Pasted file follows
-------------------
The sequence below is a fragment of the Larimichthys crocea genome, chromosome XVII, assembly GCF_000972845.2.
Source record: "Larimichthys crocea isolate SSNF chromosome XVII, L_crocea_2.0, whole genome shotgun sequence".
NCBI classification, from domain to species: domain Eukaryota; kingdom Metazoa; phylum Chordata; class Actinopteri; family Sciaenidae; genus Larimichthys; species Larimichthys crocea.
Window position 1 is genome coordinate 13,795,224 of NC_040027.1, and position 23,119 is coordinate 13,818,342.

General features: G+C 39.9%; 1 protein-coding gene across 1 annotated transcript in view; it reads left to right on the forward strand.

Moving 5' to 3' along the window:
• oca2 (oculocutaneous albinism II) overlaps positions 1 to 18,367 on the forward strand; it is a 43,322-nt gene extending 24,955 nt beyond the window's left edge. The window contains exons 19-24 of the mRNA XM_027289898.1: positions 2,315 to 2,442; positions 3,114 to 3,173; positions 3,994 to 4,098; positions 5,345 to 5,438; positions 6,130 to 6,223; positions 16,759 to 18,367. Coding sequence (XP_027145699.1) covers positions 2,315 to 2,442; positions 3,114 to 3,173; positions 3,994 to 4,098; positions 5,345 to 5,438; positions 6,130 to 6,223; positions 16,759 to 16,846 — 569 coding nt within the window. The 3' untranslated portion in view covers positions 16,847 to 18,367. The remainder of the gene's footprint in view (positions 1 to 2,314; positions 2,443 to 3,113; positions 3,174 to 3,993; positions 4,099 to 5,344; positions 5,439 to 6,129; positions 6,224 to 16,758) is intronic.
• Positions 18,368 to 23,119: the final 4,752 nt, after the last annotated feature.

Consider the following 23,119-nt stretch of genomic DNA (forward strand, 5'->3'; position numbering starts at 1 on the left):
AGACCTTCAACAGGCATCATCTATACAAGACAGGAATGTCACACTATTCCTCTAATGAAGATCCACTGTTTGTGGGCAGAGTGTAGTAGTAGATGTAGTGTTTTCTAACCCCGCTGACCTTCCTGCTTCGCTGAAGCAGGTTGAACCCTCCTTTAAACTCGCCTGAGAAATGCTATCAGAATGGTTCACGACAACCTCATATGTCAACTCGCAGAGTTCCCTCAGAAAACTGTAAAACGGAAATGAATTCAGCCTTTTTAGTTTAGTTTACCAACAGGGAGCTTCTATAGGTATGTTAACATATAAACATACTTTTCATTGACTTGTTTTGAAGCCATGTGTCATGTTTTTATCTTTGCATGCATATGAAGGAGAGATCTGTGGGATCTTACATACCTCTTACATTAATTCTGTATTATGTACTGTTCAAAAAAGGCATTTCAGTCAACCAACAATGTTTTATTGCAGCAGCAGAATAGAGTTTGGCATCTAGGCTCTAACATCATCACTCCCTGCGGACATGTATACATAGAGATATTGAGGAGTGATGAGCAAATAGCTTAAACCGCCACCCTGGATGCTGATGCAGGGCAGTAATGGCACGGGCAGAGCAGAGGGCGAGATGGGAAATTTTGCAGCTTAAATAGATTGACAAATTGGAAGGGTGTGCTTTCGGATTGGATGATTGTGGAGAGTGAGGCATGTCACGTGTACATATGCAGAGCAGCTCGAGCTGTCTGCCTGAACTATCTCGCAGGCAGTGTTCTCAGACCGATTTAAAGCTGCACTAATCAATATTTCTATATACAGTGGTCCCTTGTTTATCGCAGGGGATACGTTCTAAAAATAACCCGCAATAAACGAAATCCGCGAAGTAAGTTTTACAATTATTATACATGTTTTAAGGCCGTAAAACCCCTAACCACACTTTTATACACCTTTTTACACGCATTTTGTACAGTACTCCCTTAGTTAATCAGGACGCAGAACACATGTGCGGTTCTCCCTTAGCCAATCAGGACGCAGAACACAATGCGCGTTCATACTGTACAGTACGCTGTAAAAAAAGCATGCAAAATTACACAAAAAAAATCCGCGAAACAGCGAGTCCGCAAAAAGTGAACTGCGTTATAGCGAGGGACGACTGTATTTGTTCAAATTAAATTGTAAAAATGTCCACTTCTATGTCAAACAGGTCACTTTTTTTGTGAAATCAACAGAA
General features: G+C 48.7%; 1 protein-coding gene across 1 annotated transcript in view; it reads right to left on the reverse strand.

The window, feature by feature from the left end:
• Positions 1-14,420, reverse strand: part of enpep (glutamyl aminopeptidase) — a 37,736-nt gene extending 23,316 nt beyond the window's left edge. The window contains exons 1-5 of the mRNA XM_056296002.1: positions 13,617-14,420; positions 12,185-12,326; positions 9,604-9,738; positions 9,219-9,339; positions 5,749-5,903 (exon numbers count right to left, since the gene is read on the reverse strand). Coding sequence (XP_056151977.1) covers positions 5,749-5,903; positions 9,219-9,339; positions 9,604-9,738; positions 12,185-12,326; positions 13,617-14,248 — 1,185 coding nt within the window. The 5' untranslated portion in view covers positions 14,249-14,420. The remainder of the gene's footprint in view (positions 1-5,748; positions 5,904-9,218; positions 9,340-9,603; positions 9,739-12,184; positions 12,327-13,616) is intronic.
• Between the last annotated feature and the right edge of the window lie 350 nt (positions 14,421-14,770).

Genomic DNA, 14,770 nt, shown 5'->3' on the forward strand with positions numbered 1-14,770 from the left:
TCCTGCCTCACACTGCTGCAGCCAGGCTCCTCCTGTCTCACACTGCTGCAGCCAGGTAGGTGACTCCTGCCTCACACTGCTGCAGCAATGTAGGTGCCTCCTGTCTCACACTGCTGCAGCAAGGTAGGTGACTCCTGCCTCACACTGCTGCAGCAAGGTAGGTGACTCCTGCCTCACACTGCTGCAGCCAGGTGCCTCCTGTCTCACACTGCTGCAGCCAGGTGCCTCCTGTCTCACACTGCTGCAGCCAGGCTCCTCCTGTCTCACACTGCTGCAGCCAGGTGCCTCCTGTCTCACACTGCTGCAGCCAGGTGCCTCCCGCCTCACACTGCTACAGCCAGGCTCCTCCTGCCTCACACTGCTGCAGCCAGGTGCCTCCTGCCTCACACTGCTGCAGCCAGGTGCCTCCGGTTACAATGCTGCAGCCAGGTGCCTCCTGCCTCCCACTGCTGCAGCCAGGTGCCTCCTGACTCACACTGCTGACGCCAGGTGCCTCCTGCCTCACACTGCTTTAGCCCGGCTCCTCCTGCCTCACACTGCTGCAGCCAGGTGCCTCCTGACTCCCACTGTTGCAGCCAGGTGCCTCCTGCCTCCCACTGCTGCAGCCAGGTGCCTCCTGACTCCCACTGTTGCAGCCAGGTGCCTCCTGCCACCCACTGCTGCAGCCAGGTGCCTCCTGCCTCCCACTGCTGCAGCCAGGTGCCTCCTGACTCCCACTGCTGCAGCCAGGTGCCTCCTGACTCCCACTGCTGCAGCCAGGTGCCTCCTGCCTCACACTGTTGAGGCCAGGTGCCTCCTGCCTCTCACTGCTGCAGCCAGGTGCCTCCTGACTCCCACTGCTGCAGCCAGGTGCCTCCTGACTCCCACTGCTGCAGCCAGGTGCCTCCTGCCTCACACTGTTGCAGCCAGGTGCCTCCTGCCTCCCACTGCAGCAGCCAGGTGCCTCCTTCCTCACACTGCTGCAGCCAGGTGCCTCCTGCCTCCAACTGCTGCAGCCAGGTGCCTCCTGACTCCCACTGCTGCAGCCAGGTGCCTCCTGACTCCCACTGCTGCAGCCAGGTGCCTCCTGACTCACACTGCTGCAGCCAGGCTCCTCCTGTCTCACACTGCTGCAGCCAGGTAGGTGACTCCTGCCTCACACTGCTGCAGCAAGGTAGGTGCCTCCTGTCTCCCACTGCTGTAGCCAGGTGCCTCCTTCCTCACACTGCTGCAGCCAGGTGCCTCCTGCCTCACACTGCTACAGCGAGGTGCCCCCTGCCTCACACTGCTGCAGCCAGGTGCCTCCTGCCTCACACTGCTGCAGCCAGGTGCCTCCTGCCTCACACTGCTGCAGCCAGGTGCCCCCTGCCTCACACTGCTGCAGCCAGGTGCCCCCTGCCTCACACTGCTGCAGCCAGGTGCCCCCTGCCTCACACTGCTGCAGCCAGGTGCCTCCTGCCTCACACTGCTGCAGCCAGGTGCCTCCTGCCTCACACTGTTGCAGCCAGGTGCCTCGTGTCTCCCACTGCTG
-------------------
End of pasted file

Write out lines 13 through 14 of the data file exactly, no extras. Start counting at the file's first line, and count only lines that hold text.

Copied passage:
• Positions 1-14,420, reverse strand: part of enpep (glutamyl aminopeptidase) — a 37,736-nt gene extending 23,316 nt beyond the window's left edge. The window contains exons 1-5 of the mRNA XM_056296002.1: positions 13,617-14,420; positions 12,185-12,326; positions 9,604-9,738; positions 9,219-9,339; positions 5,749-5,903 (exon numbers count right to left, since the gene is read on the reverse strand). Coding sequence (XP_056151977.1) covers positions 5,749-5,903; positions 9,219-9,339; positions 9,604-9,738; positions 12,185-12,326; positions 13,617-14,248 — 1,185 coding nt within the window. The 5' untranslated portion in view covers positions 14,249-14,420. The remainder of the gene's footprint in view (positions 1-5,748; positions 5,904-9,218; positions 9,340-9,603; positions 9,739-12,184; positions 12,327-13,616) is intronic.
• Between the last annotated feature and the right edge of the window lie 350 nt (positions 14,421-14,770).